Due to financial struggles, many news organizations are reducing the number of printed newspapers circulating daily. The Cleveland Plain Dealer recently announced it will only deliver its newspaper three times a week as it, like many other news organizations, shifts towards more digital content. However, this change may not necessarily be a bad thing for funeral homes and others, as it could lead to an increase in the number of obituaries people have access to.
Traditional printed newspapers have limited space for obituaries, but with media organizations focusing on digital platforms, the amount of space for these notices has become unlimited. More obituaries are being published and updated on newspaper websites than ever before. Readers can easily search for those who have passed away, find funeral home arrangements, and even share the story on social media sites. They can also add their own photos and condolences to the stories through comments and guestbook sections.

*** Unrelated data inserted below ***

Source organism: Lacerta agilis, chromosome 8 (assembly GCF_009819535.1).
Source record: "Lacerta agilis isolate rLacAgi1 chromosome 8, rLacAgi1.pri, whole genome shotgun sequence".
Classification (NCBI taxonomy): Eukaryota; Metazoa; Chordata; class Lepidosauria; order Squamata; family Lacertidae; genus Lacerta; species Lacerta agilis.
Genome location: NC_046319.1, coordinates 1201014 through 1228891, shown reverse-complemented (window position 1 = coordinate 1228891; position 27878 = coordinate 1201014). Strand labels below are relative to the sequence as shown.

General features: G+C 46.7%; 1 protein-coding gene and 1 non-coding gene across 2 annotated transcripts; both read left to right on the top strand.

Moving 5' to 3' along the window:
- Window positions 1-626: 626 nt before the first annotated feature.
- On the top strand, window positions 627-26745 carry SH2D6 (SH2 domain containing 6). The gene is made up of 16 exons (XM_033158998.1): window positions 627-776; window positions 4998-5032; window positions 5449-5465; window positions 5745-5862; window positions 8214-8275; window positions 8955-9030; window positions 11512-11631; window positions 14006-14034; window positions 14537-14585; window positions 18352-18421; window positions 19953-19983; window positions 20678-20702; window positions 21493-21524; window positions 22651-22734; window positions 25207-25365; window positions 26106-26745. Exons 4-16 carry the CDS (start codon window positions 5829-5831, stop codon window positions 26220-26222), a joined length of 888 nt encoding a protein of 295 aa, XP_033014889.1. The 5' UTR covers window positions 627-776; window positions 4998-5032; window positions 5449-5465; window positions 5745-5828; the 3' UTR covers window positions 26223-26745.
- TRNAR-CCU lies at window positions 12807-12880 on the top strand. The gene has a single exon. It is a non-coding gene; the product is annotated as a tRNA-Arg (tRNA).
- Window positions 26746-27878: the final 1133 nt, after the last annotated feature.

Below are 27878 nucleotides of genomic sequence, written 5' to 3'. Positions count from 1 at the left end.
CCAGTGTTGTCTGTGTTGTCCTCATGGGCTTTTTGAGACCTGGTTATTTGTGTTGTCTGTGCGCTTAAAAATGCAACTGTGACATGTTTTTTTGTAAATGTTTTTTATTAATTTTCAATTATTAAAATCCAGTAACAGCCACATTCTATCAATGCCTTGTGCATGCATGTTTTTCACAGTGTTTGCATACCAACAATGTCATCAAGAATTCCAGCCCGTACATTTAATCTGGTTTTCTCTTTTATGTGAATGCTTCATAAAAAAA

This digital shift has opened up the possibility of other websites taking over the newspaper’s dominance in this category. Funeral homes could choose to operate a section of their website to publish obituaries of those whose funerals are being held there. Regardless of the direction obituaries take, it is exciting to see how they will develop and take shape in the new age of digital and social media. The transition may be challenging for some, but it ultimately presents an opportunity for more personalized and accessible obituaries.